Job Title: Professor in the School of Mathematical and Statistical Sciences and Director of Research Innovations in Mathematics Education at Arizona State University
Dr. Carlson is currently a professor in the School of Mathematical and Statistical Sciences and Director of Research Innovations in Mathematics Education at Arizona State University. Her current National Science Foundation (NSF) funded research project is developing and studying interventions and instructional resources to improve mathematics teaching and learning in undergraduate transition courses in mathematics.
Dr. Carlson was the Coordinator of the Mathematical Association of America’s (MAA) Special Interest Group for Research in Mathematics Education, and co-edited the MAA volume Making the Connection: Research to Practice in Mathematics Education. She received an NSF CAREER award to study student learning in calculus and has been continuously funded by NSF to conduct research on teaching and learning of precalculus and beginning calculus. In 2007 she received the MAA Selden Award for Research in Undergraduate Mathematics Education, and in 2013 she received the Outstanding Doctoral Mentor award at Arizona State University.
Dr. Carlson has served as Director of First-Year Mathematics at the University of Kansas and Arizona State University, and led the development of a Ph.D. concentration in mathematics education in ASU’s School of Mathematical and Statistical Sciences. She is the author of more than 60 published research papers. Dr. Carlson served on a National Research Council panel investigating advanced mathematics and science programs in U.S. high schools, and has participated in policy deliberations at state and national levels. Dr. Carlson has been an invited speaker at numerous international conferences; is a consultant to peer universities seeking to improve undergraduate programs in mathematics; has traveled to study school mathematics as practiced in China, Japan, and Singapore; and is engaged in national efforts to improve U.S. programs that educate and support teachers.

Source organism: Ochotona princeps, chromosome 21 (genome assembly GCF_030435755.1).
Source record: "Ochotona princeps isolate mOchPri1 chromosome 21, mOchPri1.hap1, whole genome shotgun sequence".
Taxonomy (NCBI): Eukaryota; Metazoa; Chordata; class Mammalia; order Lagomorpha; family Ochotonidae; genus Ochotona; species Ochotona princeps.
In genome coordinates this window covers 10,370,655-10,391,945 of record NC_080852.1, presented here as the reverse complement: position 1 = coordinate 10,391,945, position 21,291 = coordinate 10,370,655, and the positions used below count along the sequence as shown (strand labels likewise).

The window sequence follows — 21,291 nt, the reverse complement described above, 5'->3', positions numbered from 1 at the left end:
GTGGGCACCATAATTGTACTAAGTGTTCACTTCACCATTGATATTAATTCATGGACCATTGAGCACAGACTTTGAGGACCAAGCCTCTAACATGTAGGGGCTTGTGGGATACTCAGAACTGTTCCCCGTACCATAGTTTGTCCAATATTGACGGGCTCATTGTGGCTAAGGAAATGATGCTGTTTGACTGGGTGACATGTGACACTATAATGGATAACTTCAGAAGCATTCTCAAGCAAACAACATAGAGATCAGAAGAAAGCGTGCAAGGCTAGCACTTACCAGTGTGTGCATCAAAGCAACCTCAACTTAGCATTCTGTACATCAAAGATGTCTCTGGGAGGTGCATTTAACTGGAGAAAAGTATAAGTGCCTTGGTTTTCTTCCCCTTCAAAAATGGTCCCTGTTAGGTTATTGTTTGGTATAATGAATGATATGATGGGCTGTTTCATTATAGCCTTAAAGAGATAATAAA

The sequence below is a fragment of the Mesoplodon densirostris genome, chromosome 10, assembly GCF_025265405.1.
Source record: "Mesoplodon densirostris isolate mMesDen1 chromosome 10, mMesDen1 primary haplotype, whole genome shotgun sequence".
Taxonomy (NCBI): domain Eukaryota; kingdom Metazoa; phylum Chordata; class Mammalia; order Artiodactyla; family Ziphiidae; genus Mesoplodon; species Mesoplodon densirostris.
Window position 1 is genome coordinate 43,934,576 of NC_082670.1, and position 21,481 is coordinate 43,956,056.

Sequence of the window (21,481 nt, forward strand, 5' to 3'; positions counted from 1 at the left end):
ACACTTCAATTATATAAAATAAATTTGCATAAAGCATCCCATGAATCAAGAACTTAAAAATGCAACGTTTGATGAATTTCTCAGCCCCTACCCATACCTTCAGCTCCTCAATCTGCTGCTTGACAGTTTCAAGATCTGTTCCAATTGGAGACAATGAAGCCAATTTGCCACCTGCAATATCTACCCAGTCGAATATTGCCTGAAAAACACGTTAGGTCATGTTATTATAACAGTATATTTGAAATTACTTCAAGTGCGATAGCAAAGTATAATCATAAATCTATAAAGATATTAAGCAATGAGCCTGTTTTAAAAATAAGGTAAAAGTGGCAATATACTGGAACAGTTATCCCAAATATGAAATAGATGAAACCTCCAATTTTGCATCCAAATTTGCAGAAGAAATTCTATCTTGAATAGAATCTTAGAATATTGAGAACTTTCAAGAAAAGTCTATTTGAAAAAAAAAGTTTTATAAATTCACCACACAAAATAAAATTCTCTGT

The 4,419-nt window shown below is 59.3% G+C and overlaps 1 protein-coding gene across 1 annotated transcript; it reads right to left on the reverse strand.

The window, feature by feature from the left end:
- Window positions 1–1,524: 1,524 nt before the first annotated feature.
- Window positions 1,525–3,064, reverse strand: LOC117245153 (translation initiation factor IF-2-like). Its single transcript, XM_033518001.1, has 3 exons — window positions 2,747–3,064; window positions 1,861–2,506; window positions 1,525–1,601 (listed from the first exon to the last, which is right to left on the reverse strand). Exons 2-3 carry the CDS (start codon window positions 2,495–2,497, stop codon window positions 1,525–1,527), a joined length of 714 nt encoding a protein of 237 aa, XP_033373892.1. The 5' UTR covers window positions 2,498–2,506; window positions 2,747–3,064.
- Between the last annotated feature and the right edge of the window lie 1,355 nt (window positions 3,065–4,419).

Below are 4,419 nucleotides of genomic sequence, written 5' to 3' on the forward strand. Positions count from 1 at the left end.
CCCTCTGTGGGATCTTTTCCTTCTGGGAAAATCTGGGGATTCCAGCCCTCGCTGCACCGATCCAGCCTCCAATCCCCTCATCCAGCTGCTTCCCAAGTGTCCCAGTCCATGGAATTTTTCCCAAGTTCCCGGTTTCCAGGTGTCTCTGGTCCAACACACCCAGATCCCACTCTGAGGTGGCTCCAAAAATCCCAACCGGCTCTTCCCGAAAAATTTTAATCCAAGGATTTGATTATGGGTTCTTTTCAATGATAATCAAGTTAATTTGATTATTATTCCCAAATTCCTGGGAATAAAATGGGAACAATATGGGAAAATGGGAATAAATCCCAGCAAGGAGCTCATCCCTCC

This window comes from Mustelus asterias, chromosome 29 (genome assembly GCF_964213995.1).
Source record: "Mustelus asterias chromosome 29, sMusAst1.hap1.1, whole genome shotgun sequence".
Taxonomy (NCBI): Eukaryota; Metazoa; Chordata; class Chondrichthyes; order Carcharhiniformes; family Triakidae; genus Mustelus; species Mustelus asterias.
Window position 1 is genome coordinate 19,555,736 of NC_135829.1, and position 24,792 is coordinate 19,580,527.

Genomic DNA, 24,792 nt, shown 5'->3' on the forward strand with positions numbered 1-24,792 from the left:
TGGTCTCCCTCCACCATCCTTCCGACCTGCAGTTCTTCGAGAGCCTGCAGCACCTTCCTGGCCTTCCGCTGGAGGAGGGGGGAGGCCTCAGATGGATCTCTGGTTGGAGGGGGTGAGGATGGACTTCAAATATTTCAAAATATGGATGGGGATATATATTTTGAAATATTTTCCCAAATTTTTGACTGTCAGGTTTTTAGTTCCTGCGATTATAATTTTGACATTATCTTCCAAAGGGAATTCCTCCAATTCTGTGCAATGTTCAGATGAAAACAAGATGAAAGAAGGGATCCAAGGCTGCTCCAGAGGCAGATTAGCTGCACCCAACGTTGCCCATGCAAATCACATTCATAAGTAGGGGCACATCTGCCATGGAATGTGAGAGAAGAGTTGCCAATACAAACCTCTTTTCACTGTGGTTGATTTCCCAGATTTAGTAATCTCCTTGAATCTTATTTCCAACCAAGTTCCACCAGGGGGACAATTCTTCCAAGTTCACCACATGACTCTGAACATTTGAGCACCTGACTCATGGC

An Innovative Approach to Teaching Precalculus
When Marilyn Carlson began research on the Pathways program, she came to realize that student learning wasn’t being optimized in a traditional precalculus curriculum. Instead of learning the deeper meanings of math through conceptual thinking methods, students were only being shown how to work problems.
“There’s this big gaping hole in foundational mathematics content that is pretty widespread,” Carlson said. Mathematics education has taken on a cycle of teaching students to rely on the instructor for the interpretation and answers. This is a teaching method that Carlson is working to change by helping students engage in the thinking needed to learn and be successful in STEM fields.
Providing students with a solid mathematical foundation is what the Pathways program aims to do. The basis for this program is to encourage students to make meaning out of the mathematical concepts for themselves and not rely on their instructor to make the meaning for them. What Carlson and her team discovered is that when teaching math this way, it becomes a transformational process for many students.
“It’s no longer a spectator sport. It’s getting students in the game of making their own meaning,” said Carlson.
In Precalculus: Pathways to Calculus, Carlson and her coauthors focus on building a new precalculus curriculum that focuses on student engagement along with understanding the foundational concepts themselves. According to Carlson, when taking courses that use the Pathways precalculus curriculum, some students discover that they enjoy mathematics and want to pursue math and STEM-related fields of study, something they had never considered before.
“It is a product that will be a learning tool for both the student and the teacher,” said Carlson.
This shifting of academic focus is very important to Carlson as she would like to see more students entering into these fields, especially women. As a woman who has an accomplished career in mathematics education, Carlson wants to see this program encourage students to pursue a math or science career through meaningful instruction and strong role models.
For Carlson, the Pathways program is more than just a math class; it is a way for students to grow and make connections for themselves. Students may find themselves enjoying a discipline area they never thought of before and become invested in a career path in STEM. According to Carlson, “[Pathways] can shift their academic journey in ways where they are now perceiving themselves as a math person where they didn’t previously.”